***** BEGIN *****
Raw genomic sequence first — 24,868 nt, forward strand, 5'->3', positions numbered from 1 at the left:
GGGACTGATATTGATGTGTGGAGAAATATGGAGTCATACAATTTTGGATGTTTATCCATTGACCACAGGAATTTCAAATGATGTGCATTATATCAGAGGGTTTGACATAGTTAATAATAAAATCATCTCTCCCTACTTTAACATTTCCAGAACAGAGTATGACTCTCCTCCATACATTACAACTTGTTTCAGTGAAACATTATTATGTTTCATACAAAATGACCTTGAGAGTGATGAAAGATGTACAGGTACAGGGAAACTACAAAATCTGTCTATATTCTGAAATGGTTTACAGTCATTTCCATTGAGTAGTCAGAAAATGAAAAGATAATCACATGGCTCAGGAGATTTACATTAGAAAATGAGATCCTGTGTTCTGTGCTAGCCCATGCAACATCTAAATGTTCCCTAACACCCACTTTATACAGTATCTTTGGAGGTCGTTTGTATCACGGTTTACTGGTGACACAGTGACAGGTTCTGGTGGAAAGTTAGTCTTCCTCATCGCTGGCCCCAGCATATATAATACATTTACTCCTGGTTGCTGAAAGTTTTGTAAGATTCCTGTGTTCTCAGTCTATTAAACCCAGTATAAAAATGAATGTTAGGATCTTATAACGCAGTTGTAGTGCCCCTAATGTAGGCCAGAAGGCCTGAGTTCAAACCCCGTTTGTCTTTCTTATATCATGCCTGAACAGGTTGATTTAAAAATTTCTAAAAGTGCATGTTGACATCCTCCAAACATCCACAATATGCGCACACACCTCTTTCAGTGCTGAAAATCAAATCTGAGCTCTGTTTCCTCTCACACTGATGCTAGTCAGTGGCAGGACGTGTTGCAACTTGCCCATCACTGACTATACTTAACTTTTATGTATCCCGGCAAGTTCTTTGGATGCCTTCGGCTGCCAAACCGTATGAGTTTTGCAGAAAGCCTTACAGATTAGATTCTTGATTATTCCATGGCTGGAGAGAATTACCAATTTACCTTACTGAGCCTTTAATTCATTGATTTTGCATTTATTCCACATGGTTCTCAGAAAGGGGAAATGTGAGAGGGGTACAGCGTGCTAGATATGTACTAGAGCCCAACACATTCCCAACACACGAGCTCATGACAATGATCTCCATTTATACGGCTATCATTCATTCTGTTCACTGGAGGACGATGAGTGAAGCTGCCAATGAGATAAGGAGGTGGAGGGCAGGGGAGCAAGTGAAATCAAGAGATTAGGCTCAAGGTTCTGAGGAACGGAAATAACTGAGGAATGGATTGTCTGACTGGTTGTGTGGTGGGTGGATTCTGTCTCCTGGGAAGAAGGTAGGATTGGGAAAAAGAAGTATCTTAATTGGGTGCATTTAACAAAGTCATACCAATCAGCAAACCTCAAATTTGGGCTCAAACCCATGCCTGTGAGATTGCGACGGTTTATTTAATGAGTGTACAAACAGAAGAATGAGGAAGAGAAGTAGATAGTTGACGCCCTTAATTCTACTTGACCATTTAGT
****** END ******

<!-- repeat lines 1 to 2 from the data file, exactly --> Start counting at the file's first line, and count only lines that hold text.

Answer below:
Raw genomic sequence first — 24,868 nt, forward strand, 5'->3', positions numbered from 1 at the left:
GGGACTGATATTGATGTGTGGAGAAATATGGAGTCATACAATTTTGGATGTTTATCCATTGACCACAGGAATTTCAAATGATGTGCATTATATCAGAGGGTTTGACATAGTTAATAATAAAATCATCTCTCCCTACTTTAACATTTCCAGAACAGAGTATGACTCTCCTCCATACATTACAACTTGTTTCAGTGAAACATTATTATGTTTCATACAAAATGACCTTGAGAGTGATGAAAGATGTACAGGTACAGGGAAACTACAAAATCTGTCTATATTCTGAAATGGTTTACAGTCATTTCCATTGAGTAGTCAGAAAATGAAAAGATAATCACATGGCTCAGGAGATTTACATTAGAAAATGAGATCCTGTGTTCTGTGCTAGCCCATGCAACATCTAAATGTTCCCTAACACCCACTTTATACAGTATCTTTGGAGGTCGTTTGTATCACGGTTTACTGGTGACACAGTGACAGGTTCTGGTGGAAAGTTAGTCTTCCTCATCGCTGGCCCCAGCATATATAATACATTTACTCCTGGTTGCTGAAAGTTTTGTAAGATTCCTGTGTTCTCAGTCTATTAAACCCAGTATAAAAATGAATGTTAGGATCTTATAACGCAGTTGTAGTGCCCCTAATGTAGGCCAGAAGGCCTGAGTTCAAACCCCGTTTGTCTTTCTTATATCATGCCTGAACAGGTTGATTTAAAAATTTCTAAAAGTGCATGTTGACATCCTCCAAACATCCACAATATGCGCACACACCTCTTTCAGTGCTGAAAATCAAATCTGAGCTCTGTTTCCTCTCACACTGATGCTAGTCAGTGGCAGGACGTGTTGCAACTTGCCCATCACTGACTATACTTAACTTTTATGTATCCCGGCAAGTTCTTTGGATGCCTTCGGCTGCCAAACCGTATGAGTTTTGCAGAAAGCCTTACAGATTAGATTCTTGATTATTCCATGGCTGGAGAGAATTACCAATTTACCTTACTGAGCCTTTAATTCATTGATTTTGCATTTATTCCACATGGTTCTCAGAAAGGGGAAATGTGAGAGGGGTACAGCGTGCTAGATATGTACTAGAGCCCAACACATTCCCAACACACGAGCTCATGACAATGATCTCCATTTATACGGCTATCATTCATTCTGTTCACTGGAGGACGATGAGTGAAGCTGCCAATGAGATAAGGAGGTGGAGGGCAGGGGAGCAAGTGAAATCAAGAGATTAGGCTCAAGGTTCTGAGGAACGGAAATAACTGAGGAATGGATTGTCTGACTGGTTGTGTGGTGGGTGGATTCTGTCTCCTGGGAAGAAGGTAGGATTGGGAAAAAGAAGTATCTTAATTGGGTGCATTTAACAAAGTCATACCAATCAGCAAACCTCAAATTTGGGCTCAAACCCATGCCTGTGAGATTGCGACGGTTTATTTAATGAGTGTACAAACAGAAGAATGAGGAAGAGAAGTAGATAGTTGACGCCCTTAATTCTACTTGACCATTTAGT